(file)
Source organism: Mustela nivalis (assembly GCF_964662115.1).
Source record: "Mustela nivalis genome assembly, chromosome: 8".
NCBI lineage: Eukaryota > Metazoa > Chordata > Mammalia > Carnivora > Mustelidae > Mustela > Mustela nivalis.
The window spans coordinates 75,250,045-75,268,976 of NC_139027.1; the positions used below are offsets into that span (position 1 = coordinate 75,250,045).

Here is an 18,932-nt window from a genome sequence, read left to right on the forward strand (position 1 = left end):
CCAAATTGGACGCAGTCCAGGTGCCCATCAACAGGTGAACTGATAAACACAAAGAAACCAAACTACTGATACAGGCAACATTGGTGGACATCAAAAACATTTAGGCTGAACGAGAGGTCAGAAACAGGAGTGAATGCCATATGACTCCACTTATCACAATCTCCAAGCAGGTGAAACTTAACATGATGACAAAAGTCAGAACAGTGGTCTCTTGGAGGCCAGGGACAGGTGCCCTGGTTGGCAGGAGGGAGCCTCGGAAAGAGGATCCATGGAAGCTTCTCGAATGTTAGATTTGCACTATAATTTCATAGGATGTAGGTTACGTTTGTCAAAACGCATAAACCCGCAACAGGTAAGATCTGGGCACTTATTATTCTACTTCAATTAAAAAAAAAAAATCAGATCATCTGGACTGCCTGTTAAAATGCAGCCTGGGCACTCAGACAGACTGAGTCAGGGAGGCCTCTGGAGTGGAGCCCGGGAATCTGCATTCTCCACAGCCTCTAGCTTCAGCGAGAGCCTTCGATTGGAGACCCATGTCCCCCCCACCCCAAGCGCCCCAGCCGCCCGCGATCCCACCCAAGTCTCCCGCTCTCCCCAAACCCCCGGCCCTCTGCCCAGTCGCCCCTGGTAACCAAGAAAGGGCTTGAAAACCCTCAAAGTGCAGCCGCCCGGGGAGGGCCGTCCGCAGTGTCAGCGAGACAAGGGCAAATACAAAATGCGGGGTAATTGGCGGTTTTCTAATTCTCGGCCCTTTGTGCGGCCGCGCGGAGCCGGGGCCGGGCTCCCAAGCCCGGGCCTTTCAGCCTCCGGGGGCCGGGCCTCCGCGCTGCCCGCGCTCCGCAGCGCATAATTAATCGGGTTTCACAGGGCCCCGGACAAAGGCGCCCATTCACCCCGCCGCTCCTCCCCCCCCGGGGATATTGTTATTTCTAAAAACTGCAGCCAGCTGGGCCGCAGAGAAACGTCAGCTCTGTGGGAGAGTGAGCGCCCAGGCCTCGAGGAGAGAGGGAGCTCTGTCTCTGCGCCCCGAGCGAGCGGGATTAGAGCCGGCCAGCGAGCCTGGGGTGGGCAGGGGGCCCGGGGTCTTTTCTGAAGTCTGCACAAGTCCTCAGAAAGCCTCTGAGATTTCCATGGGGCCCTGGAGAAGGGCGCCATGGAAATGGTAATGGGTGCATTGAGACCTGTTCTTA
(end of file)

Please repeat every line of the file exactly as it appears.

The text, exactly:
Source organism: Mustela nivalis (assembly GCF_964662115.1).
Source record: "Mustela nivalis genome assembly, chromosome: 8".
NCBI lineage: Eukaryota > Metazoa > Chordata > Mammalia > Carnivora > Mustelidae > Mustela > Mustela nivalis.
The window spans coordinates 75,250,045-75,268,976 of NC_139027.1; the positions used below are offsets into that span (position 1 = coordinate 75,250,045).

Here is an 18,932-nt window from a genome sequence, read left to right on the forward strand (position 1 = left end):
CCAAATTGGACGCAGTCCAGGTGCCCATCAACAGGTGAACTGATAAACACAAAGAAACCAAACTACTGATACAGGCAACATTGGTGGACATCAAAAACATTTAGGCTGAACGAGAGGTCAGAAACAGGAGTGAATGCCATATGACTCCACTTATCACAATCTCCAAGCAGGTGAAACTTAACATGATGACAAAAGTCAGAACAGTGGTCTCTTGGAGGCCAGGGACAGGTGCCCTGGTTGGCAGGAGGGAGCCTCGGAAAGAGGATCCATGGAAGCTTCTCGAATGTTAGATTTGCACTATAATTTCATAGGATGTAGGTTACGTTTGTCAAAACGCATAAACCCGCAACAGGTAAGATCTGGGCACTTATTATTCTACTTCAATTAAAAAAAAAAAATCAGATCATCTGGACTGCCTGTTAAAATGCAGCCTGGGCACTCAGACAGACTGAGTCAGGGAGGCCTCTGGAGTGGAGCCCGGGAATCTGCATTCTCCACAGCCTCTAGCTTCAGCGAGAGCCTTCGATTGGAGACCCATGTCCCCCCCACCCCAAGCGCCCCAGCCGCCCGCGATCCCACCCAAGTCTCCCGCTCTCCCCAAACCCCCGGCCCTCTGCCCAGTCGCCCCTGGTAACCAAGAAAGGGCTTGAAAACCCTCAAAGTGCAGCCGCCCGGGGAGGGCCGTCCGCAGTGTCAGCGAGACAAGGGCAAATACAAAATGCGGGGTAATTGGCGGTTTTCTAATTCTCGGCCCTTTGTGCGGCCGCGCGGAGCCGGGGCCGGGCTCCCAAGCCCGGGCCTTTCAGCCTCCGGGGGCCGGGCCTCCGCGCTGCCCGCGCTCCGCAGCGCATAATTAATCGGGTTTCACAGGGCCCCGGACAAAGGCGCCCATTCACCCCGCCGCTCCTCCCCCCCCGGGGATATTGTTATTTCTAAAAACTGCAGCCAGCTGGGCCGCAGAGAAACGTCAGCTCTGTGGGAGAGTGAGCGCCCAGGCCTCGAGGAGAGAGGGAGCTCTGTCTCTGCGCCCCGAGCGAGCGGGATTAGAGCCGGCCAGCGAGCCTGGGGTGGGCAGGGGGCCCGGGGTCTTTTCTGAAGTCTGCACAAGTCCTCAGAAAGCCTCTGAGATTTCCATGGGGCCCTGGAGAAGGGCGCCATGGAAATGGTAATGGGTGCATTGAGACCTGTTCTTA